USA spy chiefs are ducking questions about Trump and Russian Federation

Angie Massey
June 9, 2017

The leaders of the House intelligence committee said this week that they're going to get back on track.

It confirms that Comey will state under oath that Trump told him he hoped the FBI would drop its investigation of disgraced former national security adviser Michael Flynn; it describes the president seemingly admitting the possibility that some of his associates had committed Russia-related crimes; it involves a conversation between the FBI director and the president about Russian hookers. They're all up there.

Coats was responding to a senator's question about whether Trump pressured him to publicly downplay the significance of the FBI's investigation into Russia's election meddling and possible coordination with the Trump campaign.

SCOTT DETROW, BYLINE: Morning, Steve.

DETROW: Well, the goal of this hearing is not to get into this Russian Federation investigation.

US intelligence chiefs are making a strong push, backed by the White House, to reauthorize a controversial law that allows USA spy agencies to eavesdrop on foreign electronic communications.

Senator Mark Warner, the top Democrat on the committee, was asking about whether President Trump had talked to him about the Russian Federation investigation.

Coats was at White House meeting on March 22 when Trump asked him and CIA Director Mike Pompeo to remain behind. "And to the best of my recollection, during that same period of service, I do not recall ever feeling pressured to do so".

"I've never felt pressure to intervene or interfere in any way and shape - with shaping intelligence in a political way, or in relationship to an ongoing investigation", Coats told Virginia Sen. Mark Warner, also voiced support, although he cautioned that any reauthorization should ensure "there is robust oversight and restrictions to protect the privacy and civil liberties of Americans".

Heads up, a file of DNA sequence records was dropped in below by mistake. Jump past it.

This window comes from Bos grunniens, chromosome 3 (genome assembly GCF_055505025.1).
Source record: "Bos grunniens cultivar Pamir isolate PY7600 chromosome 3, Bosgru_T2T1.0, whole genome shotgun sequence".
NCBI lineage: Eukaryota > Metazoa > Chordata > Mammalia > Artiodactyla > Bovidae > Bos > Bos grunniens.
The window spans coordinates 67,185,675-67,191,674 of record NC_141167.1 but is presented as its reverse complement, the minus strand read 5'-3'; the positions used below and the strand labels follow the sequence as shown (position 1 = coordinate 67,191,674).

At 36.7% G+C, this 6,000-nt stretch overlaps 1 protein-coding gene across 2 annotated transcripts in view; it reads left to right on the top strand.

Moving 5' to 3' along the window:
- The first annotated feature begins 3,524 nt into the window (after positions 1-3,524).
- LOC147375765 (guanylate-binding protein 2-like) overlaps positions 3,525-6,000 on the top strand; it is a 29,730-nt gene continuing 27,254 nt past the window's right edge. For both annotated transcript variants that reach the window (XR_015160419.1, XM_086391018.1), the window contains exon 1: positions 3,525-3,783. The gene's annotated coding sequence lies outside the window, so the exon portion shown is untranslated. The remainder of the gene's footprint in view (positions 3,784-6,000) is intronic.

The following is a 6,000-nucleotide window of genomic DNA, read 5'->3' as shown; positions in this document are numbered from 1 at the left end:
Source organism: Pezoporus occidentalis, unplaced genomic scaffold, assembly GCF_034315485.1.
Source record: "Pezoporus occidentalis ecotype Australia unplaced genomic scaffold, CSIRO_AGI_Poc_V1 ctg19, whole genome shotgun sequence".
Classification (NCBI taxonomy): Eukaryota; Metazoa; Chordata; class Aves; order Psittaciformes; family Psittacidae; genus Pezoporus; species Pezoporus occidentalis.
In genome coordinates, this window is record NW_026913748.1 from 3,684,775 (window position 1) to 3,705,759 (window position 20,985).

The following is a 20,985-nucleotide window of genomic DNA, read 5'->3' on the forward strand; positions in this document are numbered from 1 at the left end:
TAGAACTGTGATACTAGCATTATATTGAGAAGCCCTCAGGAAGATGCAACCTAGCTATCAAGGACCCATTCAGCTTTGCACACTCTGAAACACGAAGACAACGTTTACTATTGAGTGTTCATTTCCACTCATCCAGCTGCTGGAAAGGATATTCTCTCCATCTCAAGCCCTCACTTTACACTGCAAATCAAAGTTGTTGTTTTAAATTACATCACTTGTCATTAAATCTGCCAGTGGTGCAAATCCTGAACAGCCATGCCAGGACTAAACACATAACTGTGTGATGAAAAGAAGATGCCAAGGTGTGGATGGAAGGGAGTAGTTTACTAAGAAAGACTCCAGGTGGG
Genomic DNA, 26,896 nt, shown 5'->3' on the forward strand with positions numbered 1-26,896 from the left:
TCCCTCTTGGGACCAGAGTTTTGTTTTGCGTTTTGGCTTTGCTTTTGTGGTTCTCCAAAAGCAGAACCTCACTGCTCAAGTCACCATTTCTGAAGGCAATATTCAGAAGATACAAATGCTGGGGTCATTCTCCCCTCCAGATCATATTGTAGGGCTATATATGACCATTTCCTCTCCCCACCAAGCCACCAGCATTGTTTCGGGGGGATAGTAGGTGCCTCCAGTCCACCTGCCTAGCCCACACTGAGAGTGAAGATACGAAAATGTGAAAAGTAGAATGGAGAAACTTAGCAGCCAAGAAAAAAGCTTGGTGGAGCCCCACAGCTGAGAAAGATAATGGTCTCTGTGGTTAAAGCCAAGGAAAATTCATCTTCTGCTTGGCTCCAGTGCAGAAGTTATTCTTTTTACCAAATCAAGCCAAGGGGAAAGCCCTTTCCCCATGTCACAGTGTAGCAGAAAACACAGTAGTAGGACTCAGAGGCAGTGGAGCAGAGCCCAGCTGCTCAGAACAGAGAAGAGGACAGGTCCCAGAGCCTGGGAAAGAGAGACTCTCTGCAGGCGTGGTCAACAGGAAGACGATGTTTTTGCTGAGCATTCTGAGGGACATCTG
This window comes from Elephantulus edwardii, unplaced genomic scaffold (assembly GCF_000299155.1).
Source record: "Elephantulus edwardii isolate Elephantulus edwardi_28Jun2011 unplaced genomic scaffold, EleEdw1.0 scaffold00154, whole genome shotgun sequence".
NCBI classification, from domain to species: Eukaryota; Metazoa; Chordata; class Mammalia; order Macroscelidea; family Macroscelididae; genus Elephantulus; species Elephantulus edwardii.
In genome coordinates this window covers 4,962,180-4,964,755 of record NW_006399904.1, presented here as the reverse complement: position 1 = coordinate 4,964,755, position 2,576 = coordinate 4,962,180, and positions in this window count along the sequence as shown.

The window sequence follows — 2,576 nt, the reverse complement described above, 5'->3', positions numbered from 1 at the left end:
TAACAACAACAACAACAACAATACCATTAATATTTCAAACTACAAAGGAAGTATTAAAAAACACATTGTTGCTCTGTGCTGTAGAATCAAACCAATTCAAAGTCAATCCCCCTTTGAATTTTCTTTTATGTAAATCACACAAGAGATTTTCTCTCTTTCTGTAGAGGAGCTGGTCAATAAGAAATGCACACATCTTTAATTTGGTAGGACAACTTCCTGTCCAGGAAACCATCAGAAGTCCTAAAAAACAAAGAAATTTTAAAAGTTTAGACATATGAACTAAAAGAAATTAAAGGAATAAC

INSKEEP: That is pretty definitive.

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Adm. Michael Rogers, the director of the National Security Agency, was also at the hearing, and refused to answer any questions about discussions with Trump. But then Marco Rubio - Republican from Florida and, of course, one-time presidential candidate - pointed out that this was a little subjective, and he said, we're not asking for classified information.

Meanwhile on Wednesday, Democratic members of the intelligence committee asked McCabe and Coats about their interactions with Comey and the president.

"You testified that you never felt pressured or threatened ..."

INSKEEP: As opposed to being directed.

Then, on April 11, Comey wrote, the president called him and asked him what he had done about getting out word that he was not personally under investigation.

Sen. Martin Heinrich (D., N.M.) and Director of National Intelligencer Dan Coats had a testy exchange Wednesday over Coats' answer about private conversations with President Donald Trump. He indicated he would be happy to talk to this committee in closed session or be happy to talk to Special Prosecutor Mueller.

Trump announced Wednesday that he is nominating Christopher A Wray as the bureau's new director. Jim Comey will be in that chair tomorrow giving his side of that story.

HORSLEY: But when senators pressed the intelligence officials on whether Trump had asked them to intervene, Rogers and Coats repeatedly brushed them off. Rogers' refusal drew an angry rebuke from Maine Senator Angus King.

INSKEEP: That's NPR's Scott Detrow.

Other reports by GizPress

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